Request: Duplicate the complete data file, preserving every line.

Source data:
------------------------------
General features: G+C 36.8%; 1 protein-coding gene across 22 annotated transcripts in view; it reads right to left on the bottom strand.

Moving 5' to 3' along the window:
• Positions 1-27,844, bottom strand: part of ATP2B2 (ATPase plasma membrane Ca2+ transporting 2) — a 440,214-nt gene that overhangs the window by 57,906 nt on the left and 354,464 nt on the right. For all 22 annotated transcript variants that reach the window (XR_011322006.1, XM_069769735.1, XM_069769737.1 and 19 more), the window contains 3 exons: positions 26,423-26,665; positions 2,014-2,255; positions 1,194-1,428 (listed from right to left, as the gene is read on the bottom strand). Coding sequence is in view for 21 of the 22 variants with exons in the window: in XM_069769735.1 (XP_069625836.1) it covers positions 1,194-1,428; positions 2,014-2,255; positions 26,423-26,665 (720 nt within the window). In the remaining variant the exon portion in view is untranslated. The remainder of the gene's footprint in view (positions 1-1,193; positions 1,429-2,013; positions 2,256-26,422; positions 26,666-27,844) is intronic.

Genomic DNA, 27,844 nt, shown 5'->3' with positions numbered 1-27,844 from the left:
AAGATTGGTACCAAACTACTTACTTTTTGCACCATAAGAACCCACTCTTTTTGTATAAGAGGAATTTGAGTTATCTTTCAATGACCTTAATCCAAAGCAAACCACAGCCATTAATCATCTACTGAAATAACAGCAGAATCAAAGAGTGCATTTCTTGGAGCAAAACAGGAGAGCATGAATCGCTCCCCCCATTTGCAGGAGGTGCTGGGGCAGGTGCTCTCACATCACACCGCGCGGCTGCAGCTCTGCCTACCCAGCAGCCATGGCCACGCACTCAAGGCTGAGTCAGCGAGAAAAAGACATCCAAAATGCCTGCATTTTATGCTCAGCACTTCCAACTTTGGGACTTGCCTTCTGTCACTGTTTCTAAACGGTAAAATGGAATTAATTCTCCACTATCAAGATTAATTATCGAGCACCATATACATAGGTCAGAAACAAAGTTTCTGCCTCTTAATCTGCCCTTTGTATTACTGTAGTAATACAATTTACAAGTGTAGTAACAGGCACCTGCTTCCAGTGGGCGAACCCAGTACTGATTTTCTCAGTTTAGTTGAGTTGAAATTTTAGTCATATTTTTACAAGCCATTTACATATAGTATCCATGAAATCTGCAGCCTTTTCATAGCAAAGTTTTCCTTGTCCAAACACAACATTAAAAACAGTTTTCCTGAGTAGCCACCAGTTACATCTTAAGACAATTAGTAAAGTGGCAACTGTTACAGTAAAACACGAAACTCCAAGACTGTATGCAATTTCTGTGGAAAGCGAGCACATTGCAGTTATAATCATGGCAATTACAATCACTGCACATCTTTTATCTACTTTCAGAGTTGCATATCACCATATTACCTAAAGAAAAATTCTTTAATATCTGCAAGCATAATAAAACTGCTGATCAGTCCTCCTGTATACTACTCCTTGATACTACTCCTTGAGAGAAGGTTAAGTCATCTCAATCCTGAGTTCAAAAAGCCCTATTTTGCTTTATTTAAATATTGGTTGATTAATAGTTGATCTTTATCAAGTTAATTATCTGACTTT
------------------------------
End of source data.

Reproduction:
General features: G+C 36.8%; 1 protein-coding gene across 22 annotated transcripts in view; it reads right to left on the bottom strand.

Moving 5' to 3' along the window:
• Positions 1-27,844, bottom strand: part of ATP2B2 (ATPase plasma membrane Ca2+ transporting 2) — a 440,214-nt gene that overhangs the window by 57,906 nt on the left and 354,464 nt on the right. For all 22 annotated transcript variants that reach the window (XR_011322006.1, XM_069769735.1, XM_069769737.1 and 19 more), the window contains 3 exons: positions 26,423-26,665; positions 2,014-2,255; positions 1,194-1,428 (listed from right to left, as the gene is read on the bottom strand). Coding sequence is in view for 21 of the 22 variants with exons in the window: in XM_069769735.1 (XP_069625836.1) it covers positions 1,194-1,428; positions 2,014-2,255; positions 26,423-26,665 (720 nt within the window). In the remaining variant the exon portion in view is untranslated. The remainder of the gene's footprint in view (positions 1-1,193; positions 1,429-2,013; positions 2,256-26,422; positions 26,666-27,844) is intronic.

Genomic DNA, 27,844 nt, shown 5'->3' with positions numbered 1-27,844 from the left:
AAGATTGGTACCAAACTACTTACTTTTTGCACCATAAGAACCCACTCTTTTTGTATAAGAGGAATTTGAGTTATCTTTCAATGACCTTAATCCAAAGCAAACCACAGCCATTAATCATCTACTGAAATAACAGCAGAATCAAAGAGTGCATTTCTTGGAGCAAAACAGGAGAGCATGAATCGCTCCCCCCATTTGCAGGAGGTGCTGGGGCAGGTGCTCTCACATCACACCGCGCGGCTGCAGCTCTGCCTACCCAGCAGCCATGGCCACGCACTCAAGGCTGAGTCAGCGAGAAAAAGACATCCAAAATGCCTGCATTTTATGCTCAGCACTTCCAACTTTGGGACTTGCCTTCTGTCACTGTTTCTAAACGGTAAAATGGAATTAATTCTCCACTATCAAGATTAATTATCGAGCACCATATACATAGGTCAGAAACAAAGTTTCTGCCTCTTAATCTGCCCTTTGTATTACTGTAGTAATACAATTTACAAGTGTAGTAACAGGCACCTGCTTCCAGTGGGCGAACCCAGTACTGATTTTCTCAGTTTAGTTGAGTTGAAATTTTAGTCATATTTTTACAAGCCATTTACATATAGTATCCATGAAATCTGCAGCCTTTTCATAGCAAAGTTTTCCTTGTCCAAACACAACATTAAAAACAGTTTTCCTGAGTAGCCACCAGTTACATCTTAAGACAATTAGTAAAGTGGCAACTGTTACAGTAAAACACGAAACTCCAAGACTGTATGCAATTTCTGTGGAAAGCGAGCACATTGCAGTTATAATCATGGCAATTACAATCACTGCACATCTTTTATCTACTTTCAGAGTTGCATATCACCATATTACCTAAAGAAAAATTCTTTAATATCTGCAAGCATAATAAAACTGCTGATCAGTCCTCCTGTATACTACTCCTTGATACTACTCCTTGAGAGAAGGTTAAGTCATCTCAATCCTGAGTTCAAAAAGCCCTATTTTGCTTTATTTAAATATTGGTTGATTAATAGTTGATCTTTATCAAGTTAATTATCTGACTTT